T1-MMT-P1 Sketchbook – delayed

I started this sequence of work 23rd April (dated by photos and Evernote), three weeks ago. Are my notes good enough to pick up the thread?

It began with reviewing work to date. I decided to work with some of the samples in my sketchbook.

First “rubbings” of a range of them, using rice paper and conte crayons.

Photo 1

Photo 1

It started with the pink in the middle (from felt sample p1-68), which I thought was uninteresting, then got worse.

Decided to treat it as background texture, and rubbed over with a paper towel to blend it in.
Very little moved.

Drew over with inktense pencils, based on sample p1-75.

Photo 2

Photo 2

Then tried to move colour around with water.
It didn’t look promising, so went to one side to dry.

Next idea was to draw one of the samples in 3D. I really wanted to get the sense of all the movement and cells in the original sample (p1-62), but take advantage of the pen by adding some extra dimensionality. I traced over the general shape first (baking paper between), then embellished.

Photo 3

Photo 3

Photo 4

Photo 4

I can see the relationship, but quite different too.

Then I tried using the 3D pen on a piece of polymorph (part of sample p1-5, that reformed during a demo to a work colleague). I tried to play up to the accidental orchid reminiscent shape.

Photo 5

Photo 5

Photo 6

Photo 6

The filament feels quite well attached, and it was quite straightforward to add a sketchy line tracing along one part of the edge, and a more lacey effect on the lip.

What would happen if I remelt the polymorph?

Photo 7

Photo 7

The polymorph softened, but the pink from the 3D pen was not affected at this temperature.

I formed the familiar simple fold.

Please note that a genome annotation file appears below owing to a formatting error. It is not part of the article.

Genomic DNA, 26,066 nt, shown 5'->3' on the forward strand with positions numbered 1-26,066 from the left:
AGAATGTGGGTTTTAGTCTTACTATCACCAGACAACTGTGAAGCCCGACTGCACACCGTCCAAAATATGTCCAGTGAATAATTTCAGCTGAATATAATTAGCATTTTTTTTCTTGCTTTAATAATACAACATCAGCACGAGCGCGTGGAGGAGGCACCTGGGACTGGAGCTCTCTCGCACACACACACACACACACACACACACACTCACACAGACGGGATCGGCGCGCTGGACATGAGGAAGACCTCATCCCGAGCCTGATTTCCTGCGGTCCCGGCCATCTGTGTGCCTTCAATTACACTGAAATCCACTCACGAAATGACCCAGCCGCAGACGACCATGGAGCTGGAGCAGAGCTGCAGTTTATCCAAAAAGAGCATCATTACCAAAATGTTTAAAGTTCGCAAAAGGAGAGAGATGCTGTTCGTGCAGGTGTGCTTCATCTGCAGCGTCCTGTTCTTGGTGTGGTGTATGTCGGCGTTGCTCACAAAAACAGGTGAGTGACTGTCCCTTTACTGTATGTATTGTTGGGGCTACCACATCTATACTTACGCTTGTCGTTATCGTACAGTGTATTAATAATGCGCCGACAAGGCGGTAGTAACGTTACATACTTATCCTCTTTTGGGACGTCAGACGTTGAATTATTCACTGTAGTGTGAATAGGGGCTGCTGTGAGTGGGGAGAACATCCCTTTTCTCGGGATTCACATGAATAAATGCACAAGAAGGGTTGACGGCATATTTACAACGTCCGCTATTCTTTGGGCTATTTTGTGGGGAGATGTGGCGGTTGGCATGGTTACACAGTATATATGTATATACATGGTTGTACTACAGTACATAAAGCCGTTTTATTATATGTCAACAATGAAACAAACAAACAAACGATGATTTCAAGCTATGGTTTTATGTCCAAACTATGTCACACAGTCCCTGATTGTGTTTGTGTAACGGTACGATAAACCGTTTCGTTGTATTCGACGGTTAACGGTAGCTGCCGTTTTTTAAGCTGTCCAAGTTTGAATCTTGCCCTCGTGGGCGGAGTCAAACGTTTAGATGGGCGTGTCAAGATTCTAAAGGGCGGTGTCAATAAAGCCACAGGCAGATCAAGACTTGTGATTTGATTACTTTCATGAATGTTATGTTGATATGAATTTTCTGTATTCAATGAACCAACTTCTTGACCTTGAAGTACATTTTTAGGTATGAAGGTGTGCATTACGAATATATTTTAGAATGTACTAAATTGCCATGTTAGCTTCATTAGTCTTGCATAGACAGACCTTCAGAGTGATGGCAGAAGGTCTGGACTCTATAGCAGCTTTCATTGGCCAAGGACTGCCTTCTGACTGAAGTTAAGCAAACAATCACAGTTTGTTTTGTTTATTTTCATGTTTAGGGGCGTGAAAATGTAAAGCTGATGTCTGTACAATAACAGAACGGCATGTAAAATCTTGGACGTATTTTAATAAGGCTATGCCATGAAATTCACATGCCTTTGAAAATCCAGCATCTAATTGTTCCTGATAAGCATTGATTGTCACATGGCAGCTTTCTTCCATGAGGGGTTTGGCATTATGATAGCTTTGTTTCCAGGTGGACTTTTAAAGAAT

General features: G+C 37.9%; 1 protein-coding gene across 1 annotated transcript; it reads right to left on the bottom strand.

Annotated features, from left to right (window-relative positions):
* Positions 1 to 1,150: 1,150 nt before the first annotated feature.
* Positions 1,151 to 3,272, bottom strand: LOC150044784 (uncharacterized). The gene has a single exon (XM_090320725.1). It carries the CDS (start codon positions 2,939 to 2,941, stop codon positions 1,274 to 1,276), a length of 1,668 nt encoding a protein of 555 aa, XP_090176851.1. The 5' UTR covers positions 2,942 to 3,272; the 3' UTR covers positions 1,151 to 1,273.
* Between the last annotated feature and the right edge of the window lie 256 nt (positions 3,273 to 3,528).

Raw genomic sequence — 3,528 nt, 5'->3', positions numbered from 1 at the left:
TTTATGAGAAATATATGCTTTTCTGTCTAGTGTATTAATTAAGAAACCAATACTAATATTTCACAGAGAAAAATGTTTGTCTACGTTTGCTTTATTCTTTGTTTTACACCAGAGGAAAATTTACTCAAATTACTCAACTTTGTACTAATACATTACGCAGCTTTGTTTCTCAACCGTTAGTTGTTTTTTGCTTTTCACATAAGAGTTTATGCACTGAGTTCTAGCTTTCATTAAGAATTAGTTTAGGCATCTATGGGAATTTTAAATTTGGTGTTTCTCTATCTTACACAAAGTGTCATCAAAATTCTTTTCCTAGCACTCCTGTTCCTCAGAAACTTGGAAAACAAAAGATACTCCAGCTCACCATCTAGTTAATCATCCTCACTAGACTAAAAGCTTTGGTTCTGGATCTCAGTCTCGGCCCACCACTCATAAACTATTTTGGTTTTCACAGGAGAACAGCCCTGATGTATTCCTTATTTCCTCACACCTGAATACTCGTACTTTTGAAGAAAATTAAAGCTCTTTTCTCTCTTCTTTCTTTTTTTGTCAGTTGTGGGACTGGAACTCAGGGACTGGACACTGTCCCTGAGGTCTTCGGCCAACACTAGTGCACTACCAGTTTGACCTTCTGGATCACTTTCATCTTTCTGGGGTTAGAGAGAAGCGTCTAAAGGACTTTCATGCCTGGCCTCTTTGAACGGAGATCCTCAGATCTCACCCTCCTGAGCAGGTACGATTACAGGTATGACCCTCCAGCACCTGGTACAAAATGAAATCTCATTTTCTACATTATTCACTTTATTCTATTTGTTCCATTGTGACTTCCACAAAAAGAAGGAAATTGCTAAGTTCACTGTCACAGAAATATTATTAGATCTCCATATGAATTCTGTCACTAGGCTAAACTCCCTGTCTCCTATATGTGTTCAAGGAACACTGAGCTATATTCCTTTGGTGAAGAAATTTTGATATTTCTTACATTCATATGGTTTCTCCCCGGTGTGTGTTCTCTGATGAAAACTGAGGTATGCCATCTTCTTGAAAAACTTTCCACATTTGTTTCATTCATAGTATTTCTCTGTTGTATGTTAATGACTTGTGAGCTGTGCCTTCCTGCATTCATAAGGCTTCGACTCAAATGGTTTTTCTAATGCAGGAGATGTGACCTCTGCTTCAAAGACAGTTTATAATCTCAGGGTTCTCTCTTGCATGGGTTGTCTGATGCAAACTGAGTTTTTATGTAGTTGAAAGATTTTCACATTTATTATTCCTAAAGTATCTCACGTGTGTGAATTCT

Photo 8

Photo 8

The pink filament formed clumps.

I worked to spread out the clumps.

Photo 9

Photo 9

A resemblance to sample p1-75 suggested itself.

Photo 10

Photo 10

The backlit view has a spiderly effect.

Writing the above has been a good test of my current note-taking system. The ricepaper inktense drawing above has now dried and looks perhaps slightly improved, although still extremely boring. My intention before the long pause was to combine it with the “3D sketch” produced above.

Photo 11

Photo 11

The drawing was torn and soaked in a bowl of diluted pva.

Photo 11

Photo 11

The pieces layered onto to plastic sketch.

Photo 12

Photo 12

The result was a soggy mess.

Photo 13

Photo 13

I tried to turn it over, thinking to encase the plastic in paper – but of course the paper just fell off. No photos – I was too busy dealing with the mess.

A couple of days later it was dry.

Photo 14

Photo 14

It took some effort finding shadows to give any definition in the photo above. Patterning on the paper interacts with the shaping of the work in a deadening way.

Photo 15

Photo 15

The view from the other side has the advantage of the plastic which provides a tiny bit of form, a path for the eye – but it’s marginal.

Photo 16

Photo 16

Photo 17

Photo 17

The backlit views make the work more readable, but at the price of losing all the 3D aspects which first interested me.